Back in 1997, the Rakesh Mohan Committee had prepared the first comprehensive report on India’s infrastructure shortfall. Then, it had estimated an investment requirement of $200bn to bring Indian infrastructure to South East Asian levels.
This budget has now burgeoned to $2tn. However, high quality infrastructure in the form of roads, ports, highways, and telecom connectivity is estimated to add nearly 2% to annual GDP growth.
In fact, when Vajpayee announced the Golden Quadrilateral in 2003, it set the tone for rapid GDP growth and the structural bull market. One can imagine the impact that a massive $2tn investment will have on growth.
Here are four things that the budget can do for infrastructure:
Simpler infrastructure on-boarding
That will have to be the starting point. Across India, scores of infrastructure projects are stuck up for two reasons viz land acquisition and environmental clearances. The NDA government did make an attempt to simplify the land acquisition process but it met with a lot of opposition and could not pass muster in the Rajya Sabha. Secondly, environmental concerns have also led to stalling of many infrastructure projects, especially where such projects are in ecologically sensitive areas or in areas that are geologically volatile. The focus of the budget should be to make infrastructure on-boarding simpler. When infrastructure projects are delayed, there is a huge cost in terms of time and cost overruns. Unless this is in place, any infrastructure push will only remain half-hearted.
Get better debt market instruments and debt market infrastructure
Globally, large infrastructure projects have been driven by robust debt markets. Indian debt markets are still too narrow or are limited to government debt raising only. Complex instruments like infrastructure bonds can only be successful in a big way if the risk sharing mechanism is available seamlessly. Secondly, the government can make a start by introducing or re-introducing a lot of tax-saving products that will enhance investments in infrastructure. One way would be to raise the cap on Section 54EC bonds from the current limit of Rs50 lakhs to Rs5 cr so that the genuine HNIs would see more value in participating in these bonds. Section 54EC can also be reintroduced for mutual funds and stocks with an infrastructure focus.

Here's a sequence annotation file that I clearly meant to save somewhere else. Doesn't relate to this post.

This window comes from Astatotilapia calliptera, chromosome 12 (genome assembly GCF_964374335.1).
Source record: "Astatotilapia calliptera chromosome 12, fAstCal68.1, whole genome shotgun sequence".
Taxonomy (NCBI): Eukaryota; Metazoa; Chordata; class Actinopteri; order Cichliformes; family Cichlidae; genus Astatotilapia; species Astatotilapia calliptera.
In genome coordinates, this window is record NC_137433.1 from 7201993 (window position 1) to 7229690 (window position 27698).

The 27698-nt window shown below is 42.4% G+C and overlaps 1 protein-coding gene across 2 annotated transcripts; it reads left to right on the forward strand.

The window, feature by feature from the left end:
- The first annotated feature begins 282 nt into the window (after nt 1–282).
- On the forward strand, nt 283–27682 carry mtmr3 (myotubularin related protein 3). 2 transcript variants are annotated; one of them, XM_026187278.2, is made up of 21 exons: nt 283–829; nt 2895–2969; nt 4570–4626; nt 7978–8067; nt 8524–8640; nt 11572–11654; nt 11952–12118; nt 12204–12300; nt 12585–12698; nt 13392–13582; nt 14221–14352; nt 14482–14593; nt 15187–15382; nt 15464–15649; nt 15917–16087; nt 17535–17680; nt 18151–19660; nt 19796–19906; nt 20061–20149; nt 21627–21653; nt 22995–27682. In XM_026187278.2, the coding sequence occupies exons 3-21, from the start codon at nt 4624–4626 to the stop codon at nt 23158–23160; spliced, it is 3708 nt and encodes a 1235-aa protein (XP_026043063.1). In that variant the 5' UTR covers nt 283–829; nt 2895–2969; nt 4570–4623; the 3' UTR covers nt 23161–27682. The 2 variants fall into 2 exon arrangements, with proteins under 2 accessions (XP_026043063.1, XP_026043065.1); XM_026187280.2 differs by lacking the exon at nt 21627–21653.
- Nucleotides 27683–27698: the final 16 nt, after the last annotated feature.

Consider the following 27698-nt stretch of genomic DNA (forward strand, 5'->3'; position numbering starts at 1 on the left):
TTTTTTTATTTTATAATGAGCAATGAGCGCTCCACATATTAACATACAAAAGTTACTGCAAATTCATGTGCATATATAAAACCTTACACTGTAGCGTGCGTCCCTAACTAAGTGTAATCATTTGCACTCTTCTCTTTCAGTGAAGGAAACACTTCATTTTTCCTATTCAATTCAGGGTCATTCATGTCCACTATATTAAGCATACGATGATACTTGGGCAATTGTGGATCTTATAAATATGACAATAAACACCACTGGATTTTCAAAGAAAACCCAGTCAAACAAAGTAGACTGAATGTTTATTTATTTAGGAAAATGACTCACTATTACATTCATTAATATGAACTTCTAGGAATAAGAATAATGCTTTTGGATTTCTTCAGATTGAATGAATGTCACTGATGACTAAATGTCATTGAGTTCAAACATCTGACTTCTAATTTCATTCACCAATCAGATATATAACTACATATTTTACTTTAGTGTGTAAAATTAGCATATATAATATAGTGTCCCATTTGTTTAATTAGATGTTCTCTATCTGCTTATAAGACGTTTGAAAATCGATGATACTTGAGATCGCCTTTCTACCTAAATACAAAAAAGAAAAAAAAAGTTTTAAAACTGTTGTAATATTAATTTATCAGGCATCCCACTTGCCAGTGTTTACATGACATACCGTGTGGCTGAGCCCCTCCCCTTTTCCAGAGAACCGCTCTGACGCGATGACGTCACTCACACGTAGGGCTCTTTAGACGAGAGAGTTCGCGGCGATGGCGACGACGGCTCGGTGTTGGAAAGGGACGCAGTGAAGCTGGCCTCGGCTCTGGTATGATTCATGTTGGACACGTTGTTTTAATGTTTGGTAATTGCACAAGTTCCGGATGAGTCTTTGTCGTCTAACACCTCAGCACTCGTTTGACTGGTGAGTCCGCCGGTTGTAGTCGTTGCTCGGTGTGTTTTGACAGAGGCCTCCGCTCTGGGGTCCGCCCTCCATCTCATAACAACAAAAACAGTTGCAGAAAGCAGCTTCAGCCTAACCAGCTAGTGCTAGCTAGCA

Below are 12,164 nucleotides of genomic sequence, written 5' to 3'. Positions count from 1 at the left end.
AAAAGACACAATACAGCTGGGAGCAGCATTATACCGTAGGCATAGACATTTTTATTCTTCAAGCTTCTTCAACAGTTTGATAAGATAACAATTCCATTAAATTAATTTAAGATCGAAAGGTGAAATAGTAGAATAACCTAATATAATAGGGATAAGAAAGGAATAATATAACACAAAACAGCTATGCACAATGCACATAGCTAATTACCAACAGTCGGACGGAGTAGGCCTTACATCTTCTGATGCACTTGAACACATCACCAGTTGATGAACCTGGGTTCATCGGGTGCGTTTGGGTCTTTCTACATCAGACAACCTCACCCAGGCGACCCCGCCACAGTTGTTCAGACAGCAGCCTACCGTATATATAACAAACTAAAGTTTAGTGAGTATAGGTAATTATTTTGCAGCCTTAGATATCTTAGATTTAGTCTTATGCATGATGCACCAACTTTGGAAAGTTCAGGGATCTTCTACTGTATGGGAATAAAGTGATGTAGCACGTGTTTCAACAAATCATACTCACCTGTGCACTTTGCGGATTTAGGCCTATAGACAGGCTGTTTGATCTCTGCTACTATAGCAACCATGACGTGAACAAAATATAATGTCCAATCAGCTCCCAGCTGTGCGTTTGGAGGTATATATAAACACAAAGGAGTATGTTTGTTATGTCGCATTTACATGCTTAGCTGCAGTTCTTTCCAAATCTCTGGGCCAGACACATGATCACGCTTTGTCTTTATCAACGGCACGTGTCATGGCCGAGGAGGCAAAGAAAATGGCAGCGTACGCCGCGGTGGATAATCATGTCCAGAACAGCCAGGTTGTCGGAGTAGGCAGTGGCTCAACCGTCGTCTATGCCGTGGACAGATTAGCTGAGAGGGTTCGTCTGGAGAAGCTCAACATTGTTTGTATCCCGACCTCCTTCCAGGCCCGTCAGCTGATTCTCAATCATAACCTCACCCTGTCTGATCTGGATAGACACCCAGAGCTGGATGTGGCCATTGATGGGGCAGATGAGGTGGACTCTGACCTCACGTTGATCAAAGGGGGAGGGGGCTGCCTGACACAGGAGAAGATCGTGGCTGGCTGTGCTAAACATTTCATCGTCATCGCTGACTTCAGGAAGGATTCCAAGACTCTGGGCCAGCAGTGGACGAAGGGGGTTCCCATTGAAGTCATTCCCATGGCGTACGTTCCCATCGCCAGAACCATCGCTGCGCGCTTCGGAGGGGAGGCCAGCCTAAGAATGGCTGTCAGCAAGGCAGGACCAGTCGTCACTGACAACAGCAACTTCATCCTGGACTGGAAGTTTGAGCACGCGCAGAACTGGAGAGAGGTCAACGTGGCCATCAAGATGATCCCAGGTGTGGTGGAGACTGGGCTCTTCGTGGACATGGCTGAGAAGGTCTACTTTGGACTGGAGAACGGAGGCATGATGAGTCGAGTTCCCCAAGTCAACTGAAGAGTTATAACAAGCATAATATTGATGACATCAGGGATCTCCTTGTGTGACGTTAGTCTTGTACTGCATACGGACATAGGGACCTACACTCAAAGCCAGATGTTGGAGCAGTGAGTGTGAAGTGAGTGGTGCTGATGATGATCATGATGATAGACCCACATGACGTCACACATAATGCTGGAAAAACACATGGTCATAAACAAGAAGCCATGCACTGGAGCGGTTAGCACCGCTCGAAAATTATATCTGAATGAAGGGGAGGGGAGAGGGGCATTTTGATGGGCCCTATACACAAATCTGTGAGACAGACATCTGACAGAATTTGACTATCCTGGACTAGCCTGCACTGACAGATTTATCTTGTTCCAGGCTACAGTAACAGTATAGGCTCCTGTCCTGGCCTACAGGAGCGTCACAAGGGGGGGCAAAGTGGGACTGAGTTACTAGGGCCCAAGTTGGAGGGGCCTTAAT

Get innovative structures like BOT / BOOT up and running
Infrastructure financing structures like Build Operate Transfer (BOT) and Bold Own Operate Transfer (BOOT) are useful in spreading risk of the project. More importantly, it brings about a proper public-private partnership where the government does not have to take the entire financial risk. This will not only reduce the risk on the government but bring about greater participation of the private sector on a lucrative basis.
Monetizing collateral assets of infrastructure projects
One of the big challenges that governments face is to make infrastructure projects self-financing. The world over, the entire burden of infrastructure cost is never passed on to the customer. It is partly paid by the customer, partly subsidized by the government and partly recovered by monetizing assets. One way would be to incentivize the infrastructure developers to use the surplus land and property to monetize in a variety of ways so that the actual cost to the customer can be reduced without impacting the project viability.
There are other larger issues too. The government has already made a start by involving the private sector in select railway related activities. The role of the private sector in infrastructure needs to be enhanced. This is the only way it can be made sustainable in the long run. This budget can be a starting point.